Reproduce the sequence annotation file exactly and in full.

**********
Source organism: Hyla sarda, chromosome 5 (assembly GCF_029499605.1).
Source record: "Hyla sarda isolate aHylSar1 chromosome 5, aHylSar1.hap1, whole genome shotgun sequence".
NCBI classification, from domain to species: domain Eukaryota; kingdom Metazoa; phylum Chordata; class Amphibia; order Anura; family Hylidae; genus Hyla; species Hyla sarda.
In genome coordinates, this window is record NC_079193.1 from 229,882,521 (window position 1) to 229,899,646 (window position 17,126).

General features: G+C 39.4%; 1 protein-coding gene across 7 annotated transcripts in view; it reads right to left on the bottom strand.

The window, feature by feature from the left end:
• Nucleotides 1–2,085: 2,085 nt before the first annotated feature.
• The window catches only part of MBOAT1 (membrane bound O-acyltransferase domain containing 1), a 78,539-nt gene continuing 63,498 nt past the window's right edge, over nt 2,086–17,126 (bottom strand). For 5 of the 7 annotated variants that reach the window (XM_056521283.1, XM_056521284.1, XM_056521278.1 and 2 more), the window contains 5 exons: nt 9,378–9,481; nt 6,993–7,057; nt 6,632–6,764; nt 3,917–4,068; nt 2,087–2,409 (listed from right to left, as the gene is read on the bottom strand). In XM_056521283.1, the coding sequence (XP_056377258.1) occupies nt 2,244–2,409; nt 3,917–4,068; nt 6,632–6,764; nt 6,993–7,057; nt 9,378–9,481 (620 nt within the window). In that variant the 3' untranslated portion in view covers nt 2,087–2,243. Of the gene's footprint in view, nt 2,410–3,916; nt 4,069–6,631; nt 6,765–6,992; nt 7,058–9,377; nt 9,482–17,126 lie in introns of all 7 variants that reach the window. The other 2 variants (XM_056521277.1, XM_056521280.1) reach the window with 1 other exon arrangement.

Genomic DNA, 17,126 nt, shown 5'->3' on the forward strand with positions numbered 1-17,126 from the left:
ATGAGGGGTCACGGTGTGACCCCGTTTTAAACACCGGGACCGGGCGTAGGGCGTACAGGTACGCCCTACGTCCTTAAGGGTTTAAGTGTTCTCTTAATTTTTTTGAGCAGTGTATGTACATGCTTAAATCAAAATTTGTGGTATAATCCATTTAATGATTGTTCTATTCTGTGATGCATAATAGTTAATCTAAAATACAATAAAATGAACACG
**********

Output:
Source organism: Hyla sarda, chromosome 5 (assembly GCF_029499605.1).
Source record: "Hyla sarda isolate aHylSar1 chromosome 5, aHylSar1.hap1, whole genome shotgun sequence".
NCBI classification, from domain to species: domain Eukaryota; kingdom Metazoa; phylum Chordata; class Amphibia; order Anura; family Hylidae; genus Hyla; species Hyla sarda.
In genome coordinates, this window is record NC_079193.1 from 229,882,521 (window position 1) to 229,899,646 (window position 17,126).

General features: G+C 39.4%; 1 protein-coding gene across 7 annotated transcripts in view; it reads right to left on the bottom strand.

The window, feature by feature from the left end:
• Nucleotides 1–2,085: 2,085 nt before the first annotated feature.
• The window catches only part of MBOAT1 (membrane bound O-acyltransferase domain containing 1), a 78,539-nt gene continuing 63,498 nt past the window's right edge, over nt 2,086–17,126 (bottom strand). For 5 of the 7 annotated variants that reach the window (XM_056521283.1, XM_056521284.1, XM_056521278.1 and 2 more), the window contains 5 exons: nt 9,378–9,481; nt 6,993–7,057; nt 6,632–6,764; nt 3,917–4,068; nt 2,087–2,409 (listed from right to left, as the gene is read on the bottom strand). In XM_056521283.1, the coding sequence (XP_056377258.1) occupies nt 2,244–2,409; nt 3,917–4,068; nt 6,632–6,764; nt 6,993–7,057; nt 9,378–9,481 (620 nt within the window). In that variant the 3' untranslated portion in view covers nt 2,087–2,243. Of the gene's footprint in view, nt 2,410–3,916; nt 4,069–6,631; nt 6,765–6,992; nt 7,058–9,377; nt 9,482–17,126 lie in introns of all 7 variants that reach the window. The other 2 variants (XM_056521277.1, XM_056521280.1) reach the window with 1 other exon arrangement.

Genomic DNA, 17,126 nt, shown 5'->3' on the forward strand with positions numbered 1-17,126 from the left:
ATGAGGGGTCACGGTGTGACCCCGTTTTAAACACCGGGACCGGGCGTAGGGCGTACAGGTACGCCCTACGTCCTTAAGGGTTTAAGTGTTCTCTTAATTTTTTTGAGCAGTGTATGTACATGCTTAAATCAAAATTTGTGGTATAATCCATTTAATGATTGTTCTATTCTGTGATGCATAATAGTTAATCTAAAATACAATAAAATGAACACG